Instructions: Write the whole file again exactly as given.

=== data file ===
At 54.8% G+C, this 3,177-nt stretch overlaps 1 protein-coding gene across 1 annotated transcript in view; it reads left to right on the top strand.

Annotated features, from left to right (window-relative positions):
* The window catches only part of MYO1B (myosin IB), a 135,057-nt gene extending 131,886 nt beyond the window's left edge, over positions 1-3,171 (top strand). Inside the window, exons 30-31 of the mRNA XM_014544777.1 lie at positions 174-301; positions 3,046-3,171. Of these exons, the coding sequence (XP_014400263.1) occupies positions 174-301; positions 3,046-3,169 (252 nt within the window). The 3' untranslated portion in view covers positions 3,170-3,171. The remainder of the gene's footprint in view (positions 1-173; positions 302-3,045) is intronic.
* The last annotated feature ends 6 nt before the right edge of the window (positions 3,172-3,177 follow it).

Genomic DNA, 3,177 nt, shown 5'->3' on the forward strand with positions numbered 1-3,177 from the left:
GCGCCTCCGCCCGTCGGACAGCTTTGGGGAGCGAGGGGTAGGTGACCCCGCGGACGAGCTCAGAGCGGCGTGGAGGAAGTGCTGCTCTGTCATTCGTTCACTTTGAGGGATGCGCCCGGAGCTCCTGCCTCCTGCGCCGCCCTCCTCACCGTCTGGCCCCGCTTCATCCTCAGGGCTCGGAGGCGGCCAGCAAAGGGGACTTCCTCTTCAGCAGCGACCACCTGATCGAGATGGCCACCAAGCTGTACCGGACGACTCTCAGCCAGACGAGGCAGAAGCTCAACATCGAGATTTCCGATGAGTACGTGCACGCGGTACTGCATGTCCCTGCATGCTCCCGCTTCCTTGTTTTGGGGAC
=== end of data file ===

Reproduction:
At 54.8% G+C, this 3,177-nt stretch overlaps 1 protein-coding gene across 1 annotated transcript in view; it reads left to right on the top strand.

Annotated features, from left to right (window-relative positions):
* The window catches only part of MYO1B (myosin IB), a 135,057-nt gene extending 131,886 nt beyond the window's left edge, over positions 1-3,171 (top strand). Inside the window, exons 30-31 of the mRNA XM_014544777.1 lie at positions 174-301; positions 3,046-3,171. Of these exons, the coding sequence (XP_014400263.1) occupies positions 174-301; positions 3,046-3,169 (252 nt within the window). The 3' untranslated portion in view covers positions 3,170-3,171. The remainder of the gene's footprint in view (positions 1-173; positions 302-3,045) is intronic.
* The last annotated feature ends 6 nt before the right edge of the window (positions 3,172-3,177 follow it).

Genomic DNA, 3,177 nt, shown 5'->3' on the forward strand with positions numbered 1-3,177 from the left:
GCGCCTCCGCCCGTCGGACAGCTTTGGGGAGCGAGGGGTAGGTGACCCCGCGGACGAGCTCAGAGCGGCGTGGAGGAAGTGCTGCTCTGTCATTCGTTCACTTTGAGGGATGCGCCCGGAGCTCCTGCCTCCTGCGCCGCCCTCCTCACCGTCTGGCCCCGCTTCATCCTCAGGGCTCGGAGGCGGCCAGCAAAGGGGACTTCCTCTTCAGCAGCGACCACCTGATCGAGATGGCCACCAAGCTGTACCGGACGACTCTCAGCCAGACGAGGCAGAAGCTCAACATCGAGATTTCCGATGAGTACGTGCACGCGGTACTGCATGTCCCTGCATGCTCCCGCTTCCTTGTTTTGGGGAC